“This is all happening in a region that is considered the most arid in the world, which is facing an unprecedented escalation in water scarcity. The average availability of fresh water per capita stands at just 10% of the world average and is set to decline further as a result of increasing needs as well as the impacts of climate change.”
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Saudi Arabia policy change
(in 1,000 tonnes)
“The main reason for the policy change was a strong concern over the depletion of the country’s scarce water reserves, as the wheat crop is 100% irrigated,” the attaché said in a report on the sector. “This policy was a drastic departure from the country’s longstanding strategy of achieving wheat self-sufficiency that has been pursued since the early 1980s.”
The Saudi Grain Silos and Flour Mills Organization (GSFMO) was restructured and renamed as the Saudi Arabia Grains Organization (SAGO) in November 2015.
The USDA’s estimate for Saudi wheat production in 2014-15 was 722,233 tonnes. “The Saudi government is encouraging former wheat farmers to engage in alternative sustainable agricultural activities such as greenhouse farming and adopt advance drip irrigation techniques to produce fruits and vegetables,” the attaché said. “However, some small farmers may continue to produce small quantity of local wheat for sale to special customers for use in producing some traditional bakery products.”
The report quoted local agricultural experts as saying that the country’s total grains production for the following year would be less than 10,000 tonnes.
“The Saudi government is also encouraging agricultural companies to invest in foreign countries that have comparative advantage in producing certain crops and re-export their products back to Saudi Arabia,” the attaché reported. “The crops targeted by this initiative include wheat, rice, barley, yellow corn, soybeans and green forage. The Saudi government is providing financial incentives to encourage Saudi investors (companies and individuals) to take part in this food security initiative and invest overseas.”
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Egypt’s growing water problem
(in 1,000 tonnes)
“In the next few years however, with more limited Nile water availability looming due to the construction of Ethiopia’s Renaissance Dam and because of heat stress issues and assuming salinity problems in the Northern Delta persist, absent the development of especially drought-tolerant seed varieties, a gradual reduction in planted area of wheat, rice and corn is expected,” the attaché said.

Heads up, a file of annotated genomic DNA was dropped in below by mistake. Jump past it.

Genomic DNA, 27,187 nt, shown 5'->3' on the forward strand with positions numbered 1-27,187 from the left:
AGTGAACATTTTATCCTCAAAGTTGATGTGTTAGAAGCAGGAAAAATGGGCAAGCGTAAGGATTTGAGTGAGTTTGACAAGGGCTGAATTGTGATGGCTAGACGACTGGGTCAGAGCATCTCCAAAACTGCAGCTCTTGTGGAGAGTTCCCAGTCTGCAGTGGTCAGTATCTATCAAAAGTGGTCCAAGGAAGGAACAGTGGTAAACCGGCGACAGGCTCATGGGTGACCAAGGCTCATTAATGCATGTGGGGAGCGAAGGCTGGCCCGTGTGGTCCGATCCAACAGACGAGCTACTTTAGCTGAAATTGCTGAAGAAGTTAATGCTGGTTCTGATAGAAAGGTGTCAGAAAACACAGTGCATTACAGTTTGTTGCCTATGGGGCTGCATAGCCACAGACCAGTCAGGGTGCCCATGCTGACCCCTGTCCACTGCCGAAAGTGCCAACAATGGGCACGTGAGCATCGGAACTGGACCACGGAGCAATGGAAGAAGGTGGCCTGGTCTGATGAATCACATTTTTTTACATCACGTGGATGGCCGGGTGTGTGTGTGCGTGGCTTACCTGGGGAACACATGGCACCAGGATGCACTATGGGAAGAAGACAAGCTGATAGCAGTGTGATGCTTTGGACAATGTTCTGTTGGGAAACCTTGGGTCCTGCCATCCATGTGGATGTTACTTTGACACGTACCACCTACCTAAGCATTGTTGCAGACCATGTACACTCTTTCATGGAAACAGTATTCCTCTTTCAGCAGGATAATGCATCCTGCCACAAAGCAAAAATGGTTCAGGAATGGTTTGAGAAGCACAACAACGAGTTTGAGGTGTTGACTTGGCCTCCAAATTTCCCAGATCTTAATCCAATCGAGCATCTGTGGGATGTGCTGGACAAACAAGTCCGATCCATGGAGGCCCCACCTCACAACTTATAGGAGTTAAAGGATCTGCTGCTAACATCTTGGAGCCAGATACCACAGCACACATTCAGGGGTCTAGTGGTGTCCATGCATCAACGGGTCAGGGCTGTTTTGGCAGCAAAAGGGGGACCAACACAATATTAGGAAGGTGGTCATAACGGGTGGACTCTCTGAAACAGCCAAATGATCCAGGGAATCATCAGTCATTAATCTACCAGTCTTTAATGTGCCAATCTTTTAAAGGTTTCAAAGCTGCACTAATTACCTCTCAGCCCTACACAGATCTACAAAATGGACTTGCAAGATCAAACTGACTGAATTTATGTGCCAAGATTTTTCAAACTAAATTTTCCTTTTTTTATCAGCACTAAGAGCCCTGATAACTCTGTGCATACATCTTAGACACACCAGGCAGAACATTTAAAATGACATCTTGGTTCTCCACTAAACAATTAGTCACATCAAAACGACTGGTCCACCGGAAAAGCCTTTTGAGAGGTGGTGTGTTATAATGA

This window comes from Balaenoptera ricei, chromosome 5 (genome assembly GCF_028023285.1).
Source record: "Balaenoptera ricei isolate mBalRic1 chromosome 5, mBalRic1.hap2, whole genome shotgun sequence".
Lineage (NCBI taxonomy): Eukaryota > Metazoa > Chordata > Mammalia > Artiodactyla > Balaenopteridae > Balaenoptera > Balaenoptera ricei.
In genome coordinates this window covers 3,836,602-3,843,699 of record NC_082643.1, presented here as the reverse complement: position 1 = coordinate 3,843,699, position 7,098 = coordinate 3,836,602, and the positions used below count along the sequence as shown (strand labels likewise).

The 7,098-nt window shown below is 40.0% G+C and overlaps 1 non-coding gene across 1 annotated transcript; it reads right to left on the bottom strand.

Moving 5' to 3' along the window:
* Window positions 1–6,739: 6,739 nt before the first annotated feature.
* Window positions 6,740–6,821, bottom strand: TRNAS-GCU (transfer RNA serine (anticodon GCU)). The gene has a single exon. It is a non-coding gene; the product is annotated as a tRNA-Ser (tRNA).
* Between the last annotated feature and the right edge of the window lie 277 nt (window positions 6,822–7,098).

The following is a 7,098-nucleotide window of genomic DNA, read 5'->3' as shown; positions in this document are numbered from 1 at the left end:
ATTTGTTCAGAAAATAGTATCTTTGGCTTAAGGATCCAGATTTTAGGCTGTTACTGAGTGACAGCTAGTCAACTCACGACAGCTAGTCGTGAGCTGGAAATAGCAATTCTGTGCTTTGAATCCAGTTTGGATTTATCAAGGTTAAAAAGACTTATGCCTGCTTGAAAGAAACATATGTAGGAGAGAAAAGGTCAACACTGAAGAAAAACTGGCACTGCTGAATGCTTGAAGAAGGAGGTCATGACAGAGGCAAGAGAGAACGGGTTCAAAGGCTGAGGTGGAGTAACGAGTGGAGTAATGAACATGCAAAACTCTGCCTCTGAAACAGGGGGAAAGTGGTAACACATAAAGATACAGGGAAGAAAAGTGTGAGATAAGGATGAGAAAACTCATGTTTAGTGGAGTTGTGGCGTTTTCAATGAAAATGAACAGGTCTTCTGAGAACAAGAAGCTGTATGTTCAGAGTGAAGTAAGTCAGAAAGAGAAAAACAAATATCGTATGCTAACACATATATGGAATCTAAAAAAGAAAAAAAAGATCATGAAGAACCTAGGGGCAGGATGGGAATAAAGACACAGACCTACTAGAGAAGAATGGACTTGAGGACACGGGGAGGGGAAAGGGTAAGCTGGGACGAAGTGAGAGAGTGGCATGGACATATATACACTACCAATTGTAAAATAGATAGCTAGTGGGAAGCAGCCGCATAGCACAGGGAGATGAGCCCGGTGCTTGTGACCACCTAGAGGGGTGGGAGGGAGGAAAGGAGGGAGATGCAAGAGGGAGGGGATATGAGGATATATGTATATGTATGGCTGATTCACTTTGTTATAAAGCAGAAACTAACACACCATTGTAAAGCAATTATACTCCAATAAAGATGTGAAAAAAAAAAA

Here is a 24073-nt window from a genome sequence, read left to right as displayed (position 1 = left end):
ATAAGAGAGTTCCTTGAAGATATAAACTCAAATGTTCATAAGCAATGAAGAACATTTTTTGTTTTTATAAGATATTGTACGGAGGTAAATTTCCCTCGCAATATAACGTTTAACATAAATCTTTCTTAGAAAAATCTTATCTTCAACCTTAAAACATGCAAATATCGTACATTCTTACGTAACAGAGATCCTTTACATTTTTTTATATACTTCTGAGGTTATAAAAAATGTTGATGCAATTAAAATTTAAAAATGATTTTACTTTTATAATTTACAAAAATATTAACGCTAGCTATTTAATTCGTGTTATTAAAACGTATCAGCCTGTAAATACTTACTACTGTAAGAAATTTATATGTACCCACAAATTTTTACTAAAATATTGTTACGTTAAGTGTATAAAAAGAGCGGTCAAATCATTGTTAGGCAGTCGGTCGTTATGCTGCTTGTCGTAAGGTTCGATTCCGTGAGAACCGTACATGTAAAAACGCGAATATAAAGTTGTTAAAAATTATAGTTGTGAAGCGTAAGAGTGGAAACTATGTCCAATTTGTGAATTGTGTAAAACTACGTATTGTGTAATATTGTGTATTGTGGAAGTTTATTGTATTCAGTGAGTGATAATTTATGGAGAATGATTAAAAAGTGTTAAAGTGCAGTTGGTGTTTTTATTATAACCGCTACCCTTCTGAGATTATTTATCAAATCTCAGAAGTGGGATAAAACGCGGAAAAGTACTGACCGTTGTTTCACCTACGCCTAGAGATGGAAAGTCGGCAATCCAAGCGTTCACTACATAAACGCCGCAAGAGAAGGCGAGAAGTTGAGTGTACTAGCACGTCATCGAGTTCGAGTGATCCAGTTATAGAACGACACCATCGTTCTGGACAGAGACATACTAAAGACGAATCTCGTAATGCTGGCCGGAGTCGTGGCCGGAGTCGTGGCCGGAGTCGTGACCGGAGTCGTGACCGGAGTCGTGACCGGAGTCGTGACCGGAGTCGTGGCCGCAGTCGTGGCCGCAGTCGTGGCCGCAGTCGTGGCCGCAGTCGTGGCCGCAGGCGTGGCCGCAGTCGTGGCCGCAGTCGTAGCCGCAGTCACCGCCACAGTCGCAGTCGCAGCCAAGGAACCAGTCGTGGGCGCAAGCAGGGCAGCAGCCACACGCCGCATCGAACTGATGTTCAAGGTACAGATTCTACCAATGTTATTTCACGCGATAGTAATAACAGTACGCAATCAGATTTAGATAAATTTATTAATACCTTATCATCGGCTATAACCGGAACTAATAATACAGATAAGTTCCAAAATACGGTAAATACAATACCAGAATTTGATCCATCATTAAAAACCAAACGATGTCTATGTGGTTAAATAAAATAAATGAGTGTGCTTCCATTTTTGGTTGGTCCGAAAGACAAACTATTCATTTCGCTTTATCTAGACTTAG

In the same report, the attaché outlined an attempted change from a system of maintained prices for grain, which had been vulnerable to fraud, to a system of direct payments to farmers. It failed because of strong objections from farmers.
Egypt has a growing water problem. “Amidst the worst drought to hit the Horn of Africa in the past 100 years, the Egyptian Ministry of Water Resources and Irrigation declared a state of extreme emergency in early May to last until August in preparation for the summer crop season,” the Al-Monitor website reported in June. “The ministry also launched extensive campaigns to eradicate and burn water-thirsty rice crops.
“In villages, farmers intensified their demonstrations against agents from the Department of Agriculture and the Ministry of Water Resources, who sprayed incendiary compounds on rice crops planted in violation of the ministry’s decision prohibiting the cultivation of rice, which it confined to an area of about 1 million acres in specific areas of the Nile Delta,” it said.
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Iran sanctions end
The end of sanctions imposed to deter Iran’s nuclear program mean that grain traders are looking forward to new opportunities in that country.
“Food wasn’t subject to sanctions, but the rules created enough difficulty to keep out many grain suppliers,” the Bloomberg news agency said in an article on the changes.
“When the sanctions came in you started to see some people shying off and not willing to take the risk anymore,” it quoted Michel Dumoulin, a trader at Rotterdam-based Nidera BV, as saying. “We’ve seen a lot of new, small players in the Caspian Sea. Russian and Ukrainian companies are entering the market in Iran.”